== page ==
Section 2L1.1(b)(2) prescribes: "If the offense involved the smuggling, transporting, or harboring of six or more unlawful aliens, increase [the base offense level]" by three for 6-24 aliens, six for 25-99 aliens, and nine for 100 or more aliens. (emphasis added).

Application of the six level enhancement would increase Defendant's advisory sentencing guideline range from eighteen to twenty-four months to thirty-three to forty-one months. Therefore, the government bears the burden of proving application of the enhancement by clear and convincing evidence. United States v. Staten , 466 F.3d 708, 720 (9th Cir. 2006).

The government has provided no authority to support its argument that section 2L1.1(b)(2) applies without evidence that the offense involved the smuggling, transportation, or harboring of six or more aliens. The government's argument essentially reads the phrase "smuggling, transporting, or harboring" out of this Sentencing Guidelines subsection. Further, insufficient evidence exists in the sentencing record to support the government's alternative argument that six or more aliens were "harbored" by members of the conspiracy. "Harboring means any conduct that substantially facilitate[s] an alien's remaining in the United States illegally." United States v. Tipton , 518 F.3d 591, 595 (8th Cir. 2008) (emphasis added); see also Ninth Cir. Model Crim. Jury Inst. 9.3 (2010) (including as an element of harboring under 8 U.S.C. § 1324(a)(1)(A)(iii) that the alien "was not lawfully in the United States"). The government has not shown by clear and convincing evidence that six or more, or twenty-five or more, aliens were in the United States as a result of the offense conduct, which is a necessary prerequisite to them being "harbored, " i.e., the facilitation of an alien remaining in the United States illegally.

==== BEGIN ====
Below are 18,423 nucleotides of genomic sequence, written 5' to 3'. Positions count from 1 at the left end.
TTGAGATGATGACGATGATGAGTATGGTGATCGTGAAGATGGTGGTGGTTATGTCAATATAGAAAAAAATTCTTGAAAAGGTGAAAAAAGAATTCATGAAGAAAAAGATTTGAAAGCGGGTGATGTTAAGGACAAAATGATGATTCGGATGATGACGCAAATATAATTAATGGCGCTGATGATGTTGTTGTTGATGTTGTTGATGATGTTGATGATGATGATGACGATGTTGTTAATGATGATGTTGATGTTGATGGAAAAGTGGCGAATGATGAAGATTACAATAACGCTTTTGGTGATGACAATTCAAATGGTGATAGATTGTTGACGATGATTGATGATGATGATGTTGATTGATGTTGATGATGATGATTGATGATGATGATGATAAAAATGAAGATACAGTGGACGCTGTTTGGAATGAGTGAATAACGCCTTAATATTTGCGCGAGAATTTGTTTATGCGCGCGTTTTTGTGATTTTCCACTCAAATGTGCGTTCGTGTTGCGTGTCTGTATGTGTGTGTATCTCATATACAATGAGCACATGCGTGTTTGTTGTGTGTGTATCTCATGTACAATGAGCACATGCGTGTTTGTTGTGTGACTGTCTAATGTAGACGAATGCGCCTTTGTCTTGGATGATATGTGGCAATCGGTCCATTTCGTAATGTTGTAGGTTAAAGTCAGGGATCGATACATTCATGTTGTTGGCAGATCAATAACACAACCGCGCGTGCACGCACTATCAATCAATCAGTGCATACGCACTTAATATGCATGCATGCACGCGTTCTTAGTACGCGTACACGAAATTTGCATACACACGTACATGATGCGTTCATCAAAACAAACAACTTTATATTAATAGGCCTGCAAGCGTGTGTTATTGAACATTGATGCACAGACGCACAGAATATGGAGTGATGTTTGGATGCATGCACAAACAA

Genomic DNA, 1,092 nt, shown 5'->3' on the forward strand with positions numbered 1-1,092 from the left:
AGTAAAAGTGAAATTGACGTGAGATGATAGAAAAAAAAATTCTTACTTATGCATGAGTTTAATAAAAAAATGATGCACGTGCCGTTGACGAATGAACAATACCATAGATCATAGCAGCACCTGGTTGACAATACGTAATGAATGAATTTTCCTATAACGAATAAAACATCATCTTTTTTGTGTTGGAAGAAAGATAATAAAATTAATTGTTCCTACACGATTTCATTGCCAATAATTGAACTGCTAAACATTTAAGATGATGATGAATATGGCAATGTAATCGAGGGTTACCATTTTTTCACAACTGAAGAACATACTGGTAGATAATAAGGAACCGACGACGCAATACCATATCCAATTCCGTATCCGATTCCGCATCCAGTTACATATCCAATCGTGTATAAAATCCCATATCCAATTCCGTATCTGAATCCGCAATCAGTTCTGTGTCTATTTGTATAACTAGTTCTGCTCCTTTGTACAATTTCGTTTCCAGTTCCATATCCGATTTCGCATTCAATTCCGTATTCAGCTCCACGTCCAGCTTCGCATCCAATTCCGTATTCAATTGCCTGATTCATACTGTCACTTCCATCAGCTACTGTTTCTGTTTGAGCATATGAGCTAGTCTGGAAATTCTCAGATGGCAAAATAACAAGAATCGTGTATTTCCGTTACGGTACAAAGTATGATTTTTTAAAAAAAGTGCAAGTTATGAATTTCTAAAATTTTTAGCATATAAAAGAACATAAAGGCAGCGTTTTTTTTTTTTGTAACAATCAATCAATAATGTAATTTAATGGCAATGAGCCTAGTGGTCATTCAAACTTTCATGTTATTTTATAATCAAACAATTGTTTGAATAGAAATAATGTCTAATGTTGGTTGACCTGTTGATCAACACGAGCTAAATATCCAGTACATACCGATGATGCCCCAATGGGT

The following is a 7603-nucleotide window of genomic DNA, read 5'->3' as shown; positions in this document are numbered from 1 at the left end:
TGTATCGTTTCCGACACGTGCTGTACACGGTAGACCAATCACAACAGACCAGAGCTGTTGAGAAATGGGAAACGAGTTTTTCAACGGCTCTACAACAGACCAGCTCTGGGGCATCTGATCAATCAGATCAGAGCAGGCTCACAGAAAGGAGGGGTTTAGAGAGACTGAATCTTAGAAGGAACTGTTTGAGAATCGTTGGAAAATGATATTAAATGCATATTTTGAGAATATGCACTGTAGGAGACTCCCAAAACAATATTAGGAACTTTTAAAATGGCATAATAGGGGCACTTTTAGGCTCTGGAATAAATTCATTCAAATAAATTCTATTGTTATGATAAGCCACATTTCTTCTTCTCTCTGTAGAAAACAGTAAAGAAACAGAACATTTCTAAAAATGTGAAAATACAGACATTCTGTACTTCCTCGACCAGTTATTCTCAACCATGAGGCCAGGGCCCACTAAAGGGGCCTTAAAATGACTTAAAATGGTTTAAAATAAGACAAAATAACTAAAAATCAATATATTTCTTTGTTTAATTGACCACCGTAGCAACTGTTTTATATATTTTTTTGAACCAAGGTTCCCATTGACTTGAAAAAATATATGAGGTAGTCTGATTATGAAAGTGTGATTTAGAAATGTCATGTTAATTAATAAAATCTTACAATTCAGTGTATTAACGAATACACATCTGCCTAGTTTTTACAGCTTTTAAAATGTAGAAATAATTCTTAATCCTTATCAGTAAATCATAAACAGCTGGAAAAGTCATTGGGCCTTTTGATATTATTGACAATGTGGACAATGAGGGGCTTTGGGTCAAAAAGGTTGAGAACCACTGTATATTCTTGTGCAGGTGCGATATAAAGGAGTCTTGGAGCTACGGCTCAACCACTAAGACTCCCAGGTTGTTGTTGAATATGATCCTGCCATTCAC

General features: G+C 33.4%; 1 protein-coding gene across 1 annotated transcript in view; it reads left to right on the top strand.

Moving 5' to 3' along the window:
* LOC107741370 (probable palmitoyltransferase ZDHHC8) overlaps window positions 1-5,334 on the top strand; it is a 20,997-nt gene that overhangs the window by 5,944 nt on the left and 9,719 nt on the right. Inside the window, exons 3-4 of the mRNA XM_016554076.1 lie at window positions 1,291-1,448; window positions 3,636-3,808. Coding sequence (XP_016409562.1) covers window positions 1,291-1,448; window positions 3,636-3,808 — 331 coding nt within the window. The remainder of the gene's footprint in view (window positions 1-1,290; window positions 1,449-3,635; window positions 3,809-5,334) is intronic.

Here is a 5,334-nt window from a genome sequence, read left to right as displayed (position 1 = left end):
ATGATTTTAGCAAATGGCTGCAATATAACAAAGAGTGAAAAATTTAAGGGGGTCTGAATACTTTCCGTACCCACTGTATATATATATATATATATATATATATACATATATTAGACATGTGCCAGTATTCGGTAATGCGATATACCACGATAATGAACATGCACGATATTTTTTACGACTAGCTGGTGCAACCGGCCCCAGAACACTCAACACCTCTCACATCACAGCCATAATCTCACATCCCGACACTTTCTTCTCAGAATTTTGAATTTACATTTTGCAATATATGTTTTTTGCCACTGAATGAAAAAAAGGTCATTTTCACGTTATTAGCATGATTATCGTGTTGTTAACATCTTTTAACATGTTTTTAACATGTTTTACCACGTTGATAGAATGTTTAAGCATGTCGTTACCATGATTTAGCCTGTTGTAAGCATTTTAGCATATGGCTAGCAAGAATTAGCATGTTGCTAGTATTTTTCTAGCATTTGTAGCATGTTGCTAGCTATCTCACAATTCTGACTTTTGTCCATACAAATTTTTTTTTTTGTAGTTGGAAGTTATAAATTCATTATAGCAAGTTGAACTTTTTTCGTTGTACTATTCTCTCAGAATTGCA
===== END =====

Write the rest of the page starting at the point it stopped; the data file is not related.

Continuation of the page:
For the stated reasons, Defendant's objection to application of section 2L1.1(b)(2)'s six-level enhancement is sustained. Therefore, Defendant's offense level is thirteen, and the advisory sentencing guideline range is eighteen to twenty-four months.

B. Assistance in Filing Petitions

Defendant also objects to the statements in paragraphs 12 and 30 of the PSR in which it states that Defendant assisted in preparing and/or filing petitions on behalf of Indian nationals with immigration authorities. (Def.'s Objs. 8:12-9:23.) Defendant argues that she "provided no assistance' to anyone to prepare or file fiance and alien relative petitions that are the subject of this offense[, ] and there is no evidence that she did so." (Id. at 8:17-18.)

This objection is sustained.

C. Probation's Recommendation for a Downward Variance

The government objects to Probation's recommended downward variance in paragraph eighty-three of the PSR. (Gov't's Formal Objection to Presentence Report ("Gov't's Obj.") 1:18-19, ECF No. 106.) Probation stated a downward "variance from the guideline is appropriate to avoid unwarranted sentence disparities" among defendants with similar records who have been found guilty of similar conduct. (PSR ¶ 83.)

Decision on this objection is unnecessary in light of the above ruling on the six-level enhancement under section 2L1.1(b)(2)(B).